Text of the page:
Squamous cell carcinoma (SCC) is the second most common form of skin cancer, with over 250,000 new cases per year estimated in the United States. It arises in the squamous cells that compose most of the upper layer of the skin.

Most SCCs are not serious. When identified early and treated promptly, the future is bright. However, if overlooked, they are harder to treat and can cause disfigurement. While 96 to 97 percent of SCCs are localized, the small percentage of remaining cases can spread to distant organs and become life-threatening. The Skin Cancer Foundation website can provide more information on diagnosis and treatment options.


Most cases of squamous cell carcinoma are caused by chronic overexposure to the sun. Tumors appear most frequently on the sun-exposed face, neck, bald scalp, hands, shoulders, arms and back. The rim of the ear and the lower lip are especially vulnerable to these cancers.

SCCs may also occur where skin has suffered certain kinds of injury: burns, scars, long-standing sores, sites previously exposed to X-rays or certain chemicals (such as arsenic and petroleum by-products). In addition, chronic skin inflammation or medical conditions that suppress the immune system over an extended period of time may encourage development of the disease.

Occasionally, squamous cell carcinoma arises spontaneously on what appears to be normal, healthy, undamaged skin. Some researchers believe that a tendency to develop this cancer may be inherited.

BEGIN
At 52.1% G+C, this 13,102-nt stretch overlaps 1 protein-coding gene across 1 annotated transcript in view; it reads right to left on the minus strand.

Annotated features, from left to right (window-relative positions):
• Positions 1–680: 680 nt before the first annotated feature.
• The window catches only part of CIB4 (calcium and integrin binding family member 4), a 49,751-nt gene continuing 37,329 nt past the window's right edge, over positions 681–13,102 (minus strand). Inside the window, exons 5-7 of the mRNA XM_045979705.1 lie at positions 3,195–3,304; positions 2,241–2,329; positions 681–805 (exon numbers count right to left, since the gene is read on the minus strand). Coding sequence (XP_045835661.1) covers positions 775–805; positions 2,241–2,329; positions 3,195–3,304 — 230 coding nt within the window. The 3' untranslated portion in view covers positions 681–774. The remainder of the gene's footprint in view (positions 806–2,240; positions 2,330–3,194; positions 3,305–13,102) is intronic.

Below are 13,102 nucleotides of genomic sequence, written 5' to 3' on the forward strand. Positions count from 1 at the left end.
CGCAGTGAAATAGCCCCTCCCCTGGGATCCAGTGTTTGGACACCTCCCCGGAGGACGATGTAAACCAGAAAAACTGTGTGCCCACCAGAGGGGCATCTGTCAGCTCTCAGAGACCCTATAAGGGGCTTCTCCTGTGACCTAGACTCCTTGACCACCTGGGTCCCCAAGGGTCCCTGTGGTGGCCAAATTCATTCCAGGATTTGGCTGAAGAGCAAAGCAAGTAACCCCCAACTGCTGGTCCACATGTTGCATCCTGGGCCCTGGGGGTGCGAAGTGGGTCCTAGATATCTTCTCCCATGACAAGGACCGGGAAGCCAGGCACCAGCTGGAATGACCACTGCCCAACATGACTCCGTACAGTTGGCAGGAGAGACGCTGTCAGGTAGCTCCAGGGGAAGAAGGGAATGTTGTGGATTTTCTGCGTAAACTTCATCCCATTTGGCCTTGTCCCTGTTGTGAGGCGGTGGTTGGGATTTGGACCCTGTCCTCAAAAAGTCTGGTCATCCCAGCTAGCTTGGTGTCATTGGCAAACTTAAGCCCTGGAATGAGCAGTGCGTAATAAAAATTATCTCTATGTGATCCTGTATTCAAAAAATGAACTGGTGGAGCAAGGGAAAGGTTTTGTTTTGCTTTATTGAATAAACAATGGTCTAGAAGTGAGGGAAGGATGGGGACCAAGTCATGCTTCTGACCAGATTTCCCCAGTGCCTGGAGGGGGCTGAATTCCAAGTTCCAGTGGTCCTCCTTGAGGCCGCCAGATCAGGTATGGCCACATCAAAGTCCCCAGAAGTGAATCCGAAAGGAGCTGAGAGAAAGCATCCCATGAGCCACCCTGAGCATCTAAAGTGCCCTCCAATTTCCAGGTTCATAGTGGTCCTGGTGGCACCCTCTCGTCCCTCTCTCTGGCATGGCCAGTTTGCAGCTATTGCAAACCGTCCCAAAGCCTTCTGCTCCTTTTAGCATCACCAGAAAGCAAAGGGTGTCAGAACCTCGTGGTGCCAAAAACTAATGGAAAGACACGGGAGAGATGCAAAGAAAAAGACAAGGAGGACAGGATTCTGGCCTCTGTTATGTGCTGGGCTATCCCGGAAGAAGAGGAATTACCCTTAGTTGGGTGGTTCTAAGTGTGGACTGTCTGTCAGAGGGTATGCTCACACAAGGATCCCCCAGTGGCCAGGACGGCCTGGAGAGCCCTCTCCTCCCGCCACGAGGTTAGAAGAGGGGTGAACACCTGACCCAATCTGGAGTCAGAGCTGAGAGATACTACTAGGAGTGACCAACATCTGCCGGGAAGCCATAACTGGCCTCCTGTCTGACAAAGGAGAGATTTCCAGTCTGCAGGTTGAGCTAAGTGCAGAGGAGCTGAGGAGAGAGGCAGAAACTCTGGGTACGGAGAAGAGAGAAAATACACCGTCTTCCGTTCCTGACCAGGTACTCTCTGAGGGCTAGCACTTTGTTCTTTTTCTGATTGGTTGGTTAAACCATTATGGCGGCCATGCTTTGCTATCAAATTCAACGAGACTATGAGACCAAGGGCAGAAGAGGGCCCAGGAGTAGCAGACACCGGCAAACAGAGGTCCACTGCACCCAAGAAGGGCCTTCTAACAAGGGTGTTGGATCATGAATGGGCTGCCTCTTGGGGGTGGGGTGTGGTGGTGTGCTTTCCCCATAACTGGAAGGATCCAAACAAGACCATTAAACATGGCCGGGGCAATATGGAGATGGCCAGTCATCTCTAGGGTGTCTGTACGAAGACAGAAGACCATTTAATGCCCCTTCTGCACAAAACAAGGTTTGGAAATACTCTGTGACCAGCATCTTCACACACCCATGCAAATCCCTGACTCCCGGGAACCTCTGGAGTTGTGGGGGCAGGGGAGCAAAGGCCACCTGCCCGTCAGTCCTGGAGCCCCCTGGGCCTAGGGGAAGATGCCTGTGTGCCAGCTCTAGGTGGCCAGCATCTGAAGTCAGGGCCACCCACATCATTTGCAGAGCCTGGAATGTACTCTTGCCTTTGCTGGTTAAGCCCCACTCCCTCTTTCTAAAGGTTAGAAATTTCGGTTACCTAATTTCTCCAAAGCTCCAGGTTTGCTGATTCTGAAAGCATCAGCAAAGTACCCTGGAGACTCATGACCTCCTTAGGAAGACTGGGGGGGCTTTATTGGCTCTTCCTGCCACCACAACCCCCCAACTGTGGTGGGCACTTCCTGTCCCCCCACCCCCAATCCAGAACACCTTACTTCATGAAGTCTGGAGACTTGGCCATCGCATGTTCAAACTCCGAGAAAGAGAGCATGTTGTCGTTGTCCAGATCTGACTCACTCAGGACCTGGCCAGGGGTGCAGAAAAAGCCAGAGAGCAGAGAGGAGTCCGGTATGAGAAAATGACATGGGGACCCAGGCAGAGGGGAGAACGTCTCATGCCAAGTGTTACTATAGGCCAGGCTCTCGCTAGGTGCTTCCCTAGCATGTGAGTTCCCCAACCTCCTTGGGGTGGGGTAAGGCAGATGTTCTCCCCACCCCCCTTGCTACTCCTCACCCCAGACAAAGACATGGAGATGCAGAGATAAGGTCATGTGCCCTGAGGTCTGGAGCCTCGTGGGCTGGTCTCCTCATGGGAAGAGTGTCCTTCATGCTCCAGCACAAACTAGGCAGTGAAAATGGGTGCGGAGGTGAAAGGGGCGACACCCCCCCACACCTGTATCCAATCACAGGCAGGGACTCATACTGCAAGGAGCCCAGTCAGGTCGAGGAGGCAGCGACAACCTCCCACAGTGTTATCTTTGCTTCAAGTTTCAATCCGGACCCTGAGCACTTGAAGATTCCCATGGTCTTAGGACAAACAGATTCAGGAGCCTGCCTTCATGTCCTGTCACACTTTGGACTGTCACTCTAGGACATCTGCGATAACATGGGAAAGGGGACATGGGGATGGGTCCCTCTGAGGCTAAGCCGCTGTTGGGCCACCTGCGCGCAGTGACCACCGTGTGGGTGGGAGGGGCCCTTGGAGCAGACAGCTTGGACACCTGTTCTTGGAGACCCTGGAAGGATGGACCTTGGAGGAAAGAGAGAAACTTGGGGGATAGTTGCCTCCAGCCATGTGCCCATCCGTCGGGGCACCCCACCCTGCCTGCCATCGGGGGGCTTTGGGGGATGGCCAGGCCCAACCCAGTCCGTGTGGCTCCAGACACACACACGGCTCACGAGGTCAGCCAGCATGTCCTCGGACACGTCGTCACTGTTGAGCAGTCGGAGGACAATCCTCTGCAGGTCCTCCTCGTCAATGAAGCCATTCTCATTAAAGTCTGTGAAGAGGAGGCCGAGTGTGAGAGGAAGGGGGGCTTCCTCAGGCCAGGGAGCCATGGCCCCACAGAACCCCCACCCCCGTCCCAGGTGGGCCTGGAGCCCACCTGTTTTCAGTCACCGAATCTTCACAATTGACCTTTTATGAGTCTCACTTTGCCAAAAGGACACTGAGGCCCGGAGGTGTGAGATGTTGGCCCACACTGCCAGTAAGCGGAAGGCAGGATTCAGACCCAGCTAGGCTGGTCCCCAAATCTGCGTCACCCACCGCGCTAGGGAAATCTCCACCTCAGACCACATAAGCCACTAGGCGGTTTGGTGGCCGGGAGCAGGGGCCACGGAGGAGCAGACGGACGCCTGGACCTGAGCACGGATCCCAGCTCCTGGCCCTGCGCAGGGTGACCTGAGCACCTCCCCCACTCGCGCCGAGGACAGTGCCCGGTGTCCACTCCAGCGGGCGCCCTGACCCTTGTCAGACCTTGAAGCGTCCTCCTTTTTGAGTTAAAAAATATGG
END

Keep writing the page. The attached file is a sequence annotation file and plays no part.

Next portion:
Am I at Risk?

Anyone with a substantial history of sun exposure can develop squamous cell carcinoma but certain environmental and genetic factors can increase the potential for this disease.

Sun Exposure

Sunlight is responsible for over 90 percent of all skin cancers. Working primarily outdoors, living in an area that gets a lot of high intensity sunlight, and spending time in tanning booths all increase your exposure to UV rays and thus increase your risk for developing skin cancer, including squamous cell carcinoma.

Skin Type

People who have fair skin, light hair, and blue, green, or gray eyes are at highest risk. More than two thirds of the skin cancers that dark-skinned individuals develop are SCCs, usually arising on the sites of preexisting inflammatory skin conditions or burn injuries. It is still essential for them to practice sun protection.

Previous Skin Cancer

Anyone who has had a skin cancer of any type is at increased risk of developing another one.

Reduced Immunity

People with weakened immune systems due to excessive unprotected sun exposure, chemotherapy, organ transplantation, certain medications or illnesses such as HIV/AIDS are more likely to develop squamous cell carcinoma.

What to Look For

Squamous cell tumors are scaly, rough, crusty growths often on a red base. Occasionally, they will ulcerate, which means that the epidermis above the cancer is not intact.  Click here for photos on the Skin Cancer Foundation website.

Any bump or open sore in areas of chronic inflammation could be a squamous cell carcinoma. The surrounding skin often shows signs of sun damage, such as wrinkling, changes in pigmentation and loss of elasticity.


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